It hasn’t been a year, but Springer issued its annual report, and, in my eyes anyway, Uncertainty is a hit!
From 30 June 2016 through the first two weeks of April 2017, 821 copies were sold. And more were downloaded—but I don’t know how many. Springer has a licensing deal with many major universities and institutions, which provides on-demand ebooks for members. Uncertainty is one of these books. I have had reports from a good handful of people that they have downloaded it, but that’s all I know. (I don’t get separate royalties from downloaded copies.)
Do not forget Uncertainty’s main page where posts related to the book are indexed (like with most things, I am running behind on this).
I’ve had conversations with many about various points in the book. I haven’t seen anywhere where I changed my mind. But I’ve seen many places where I could have added more explanation, spent more time editing and writing, and I have been told I need add discussions on several crucial matters. Sample size, for instance (relate it to real, not statistical, control). Factor analysis (don’t do it). And so on. Keep the questions coming and I’ll get to them—eventually.
Uncertainty’s been reviewed at The Philosopher by Thomas Scarborough. Bad news first:
I have one demurral ato make. In places, the style seems unnecessarily to get in the way of the content. In particular, outbursts such as ‘Die, p-value, die, die, die!‘ or ‘p-values, God rot them!’, while they are certainly memorable, do not seem to serve the book well as the serious academic work that it is.
I agree. The “die die die” was a joke, which is now obvious of too obscure an origin (think back to Usenet days and you’ll have it). So I wish it were gone. There are an appalling number of typos, too, which is surprising not because of me (I’m famous for them), but because the book was edited by Springer. I will correct these for any second edition.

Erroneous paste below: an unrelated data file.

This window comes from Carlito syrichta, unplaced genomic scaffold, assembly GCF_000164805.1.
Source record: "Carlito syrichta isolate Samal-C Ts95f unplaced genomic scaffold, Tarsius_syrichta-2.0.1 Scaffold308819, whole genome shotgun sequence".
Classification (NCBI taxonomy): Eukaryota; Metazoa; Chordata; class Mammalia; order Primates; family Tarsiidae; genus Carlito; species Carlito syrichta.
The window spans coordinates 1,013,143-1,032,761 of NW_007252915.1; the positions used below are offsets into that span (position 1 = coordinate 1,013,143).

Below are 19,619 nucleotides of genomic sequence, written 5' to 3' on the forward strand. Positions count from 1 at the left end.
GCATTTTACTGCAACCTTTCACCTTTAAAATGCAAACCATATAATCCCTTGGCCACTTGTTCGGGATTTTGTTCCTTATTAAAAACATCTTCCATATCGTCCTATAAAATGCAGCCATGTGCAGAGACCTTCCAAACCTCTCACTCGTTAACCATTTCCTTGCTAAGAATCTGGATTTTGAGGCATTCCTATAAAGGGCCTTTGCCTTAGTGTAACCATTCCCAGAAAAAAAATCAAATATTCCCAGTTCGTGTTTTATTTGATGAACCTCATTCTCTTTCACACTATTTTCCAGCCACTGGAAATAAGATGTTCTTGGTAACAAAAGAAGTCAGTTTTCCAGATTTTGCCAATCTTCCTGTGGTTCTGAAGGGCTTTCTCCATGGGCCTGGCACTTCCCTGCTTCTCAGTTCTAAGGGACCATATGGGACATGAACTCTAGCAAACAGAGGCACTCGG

Now for better bits.
[Uncertainty], writes the author, is not answered by grasping for equations, let alone models. It requires ‘slow, maturing thought’. It is more a matter of philosophy than of mathematics. Yet people shun the effort. Instead, they grasp at pre-packaged probability theory, which is far too easily applied without further thought. In fact, the author sketches a situation of crisis proportions. There is altogether too much that we get wrong…
The publisher describes this work as a textbook. It begins with what one might call a componential analysis of probability. It carefully examines such concepts as truth, induction, chance — and many besides. Then it applies these observations to the field of modelling. While the mathematics are complicated, this is compensated for by the authors’s gift of explanation.
The book really brightens up when one reaches worked examples of what can and does go wrong, and how probability calculations for the self same situations may easily turn out to be quite different. The examples are generalised, too, so as to be meaningful beyond specific contexts. Some particularly illuminating sections of the book include a series of graphs and equations in which the quantification of GPAs, the probabilities of developing cancer, or how one might validate homophobia, are discussed…
All in all, if the author is right, then our world has strayed down a path which is dangerously simplistic — and this tendency towards simplistic thinking has much to do with how we think about uncertainty. One might go so far as to say: that we have misapplied, and continue to misapply, theory which has to do with things of critical importance, including the very future of humanity.
This Scarborough fellow is on to something. Better buy the book to discover what.
I’ll leave the last word to commenter Keith:
William Briggs’s book sounds intriguing, and an important read; there’s so much to the story of probability and chaos. Most people are familiar with the frequently recounted story involving the mathematician-cum-meteorologist Edward Lorenz, who used computer models to predict weather — and in the process serendipitously contributed to the development of chaos theory, and how scientists look at such exquisitely nonlinear systems as the weather. Back in the early Sixties, he decided to rerun one of his weather simulations. However, not thinking it mattered, Lorenz decided to begin the simulation in the middle, using numbers (for the ‘initial conditions’) from the first run. Much to his astonishment, the new virtual weather pattern, which he expected to follow the first run of the model, dramatically deviated from it. What he subsequently realized is that whereas the computer had stored in its memory the first run’s results to six decimal places, the printout, from which he reentered the numbers, had truncated the numbers to just three decimal places, to save space. As for predictions, modeling, nonlinearity, probability, initial conditions, uncertainty, controls, chaos, and outcomes, the rest is history. I look forward to reading this book.